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Let's assume you and someone else (say: Dr. Adam) are giving speech in a meeting. Dr. Adam says something and after his remarks and statements, you'd like to say:

  1. I accept Dr. Adam's statements and as a proof to this fact I would like to say that...**

Note: here you just want to approve Dr. Adam's statements and add some and continue your own words and where the emphasis is on "approval" rather than "expansion"? Also, I need to start the sentence with "to"! "To approve what Dr. Adam mentioned..." or "in order to approve what Dr. Adam mentioned..."

Or

  1. I accept Dr. Adam's words and just in order to add some more points to his previously mentioned statements I would like to say that...

How can you summarize the above phrases using an idiom or expression?

E.g. regarding #2. I know the structure: "To amplify one's statements", which I don't know whether it encompasses all my intention.

Please kindly let me know about them.

  • You seem to have the answer in the title "I'd like to expand on what Dr Adam said..." – James K Sep 7 at 14:29
  • Thank you @James K. So I have already received the answer to the second question. Just what about the fist one where you just want to approve Dr. Adam's statements and add some and continue your own words and where the emphasis is on "approval" rather than "expansion"? Also, I need to start the sentence with "to"! "To approve what Dr. Adam mentioned..." or "in order to approve what Dr. Adam mentioned..." – A-friend Sep 7 at 15:15
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When you announce that you accept something, that statement normally marks your acceptance. In other words, someone has just convinced you of a fact with their evidence, and you now accept it to be true. If you then go on to say "and here's some further proof...", that doesn't make any sense - if you already had proof, why did you only just accept it?

When someone says something that you already know or believe, you normally say:

  • "I agree with this", or
  • "I support this".

It would make a lot more sense if you said:

I agree with Dr. Adam's statements and as a proof to this fact I would like to say that... [add supporting evidence]

In formal settings, such as meetings or debates, a common expression is:

"I second that".

This shows that you agree with the previous statement. You could go on to add further detail of your own.

If it is quite clear you are already in agreement with the previous speaker, you could just speak as if you are continuing on from them by opening with:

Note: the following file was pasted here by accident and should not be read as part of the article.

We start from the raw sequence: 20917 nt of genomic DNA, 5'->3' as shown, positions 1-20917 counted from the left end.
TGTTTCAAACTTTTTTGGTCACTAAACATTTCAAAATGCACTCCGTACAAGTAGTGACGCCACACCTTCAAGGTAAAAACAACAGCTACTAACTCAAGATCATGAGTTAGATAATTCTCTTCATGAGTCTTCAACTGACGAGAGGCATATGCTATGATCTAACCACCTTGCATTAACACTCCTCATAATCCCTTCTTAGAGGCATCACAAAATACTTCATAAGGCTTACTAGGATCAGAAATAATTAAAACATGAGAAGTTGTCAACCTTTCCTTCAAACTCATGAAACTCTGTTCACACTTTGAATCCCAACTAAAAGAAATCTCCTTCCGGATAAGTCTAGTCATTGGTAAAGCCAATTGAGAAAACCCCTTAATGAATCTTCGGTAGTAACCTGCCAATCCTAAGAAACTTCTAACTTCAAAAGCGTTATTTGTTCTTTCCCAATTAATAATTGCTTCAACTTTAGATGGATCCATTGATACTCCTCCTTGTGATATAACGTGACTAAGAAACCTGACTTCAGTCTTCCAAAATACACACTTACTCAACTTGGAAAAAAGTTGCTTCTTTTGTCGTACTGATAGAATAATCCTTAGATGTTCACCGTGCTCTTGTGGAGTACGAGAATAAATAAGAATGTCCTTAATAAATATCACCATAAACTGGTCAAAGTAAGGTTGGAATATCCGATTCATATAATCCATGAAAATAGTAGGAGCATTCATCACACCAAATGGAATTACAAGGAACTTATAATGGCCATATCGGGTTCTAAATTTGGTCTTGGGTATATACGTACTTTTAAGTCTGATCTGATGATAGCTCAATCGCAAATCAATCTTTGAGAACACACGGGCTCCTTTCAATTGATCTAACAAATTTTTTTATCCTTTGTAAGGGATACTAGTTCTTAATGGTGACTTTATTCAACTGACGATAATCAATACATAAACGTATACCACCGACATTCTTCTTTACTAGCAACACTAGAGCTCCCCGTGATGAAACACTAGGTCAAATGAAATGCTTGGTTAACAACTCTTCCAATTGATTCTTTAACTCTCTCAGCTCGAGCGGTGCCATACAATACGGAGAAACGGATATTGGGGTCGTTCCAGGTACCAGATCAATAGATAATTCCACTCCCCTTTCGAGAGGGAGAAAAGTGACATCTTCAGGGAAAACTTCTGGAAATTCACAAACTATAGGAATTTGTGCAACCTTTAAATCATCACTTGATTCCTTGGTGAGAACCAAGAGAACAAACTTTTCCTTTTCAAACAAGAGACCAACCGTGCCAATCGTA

Further to Dr Adam's statement, I would like to add that...

  • Thank you @Astralbee, just what about "to endorse Dr. Adam's [theories/statements], I would add..." or "to amplify what Dr. Adam has just said, I'd like to add..." or "to expand on what Dr. Adam has just said, I'd like to add..." or "to echo what Dr. Adam has just said, I'd like to add..."? Do they all work? How they differ? – A-friend Sep 12 at 14:22
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    Perhaps "I endorse" rather than "to endorse"... otherwise, yes any of those. "To expand on" is particularly apt if you are giving new or additional information. – Astralbee Sep 13 at 9:21
  • But @Astralbee I think "to amplify" is used in the same way as "to expand on" (I mean in order to give more information.) If I'm not mistaken, they are both used when you are respectfully (almost indirectly) approving the other speaker's statements and are going to add more information to his statements. If so, you are saying: "I see eye to eye with Dr. Adam, just I have to add some points to complete his statements from my own point of view." Right? Do they both mean something like this? – A-friend Sep 13 at 12:03
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    @A-friend Yes, "amplify" also means to expand on, or enlarge upon, or add detail to a story or statement. My point is that if you are following another speaker and you have all this detail ready to expand upon their points then I would perceive you to already be in agreement, and I found that a little at odds with the phrase "I accept...", for the reasons in my answer. – Astralbee Sep 13 at 14:51

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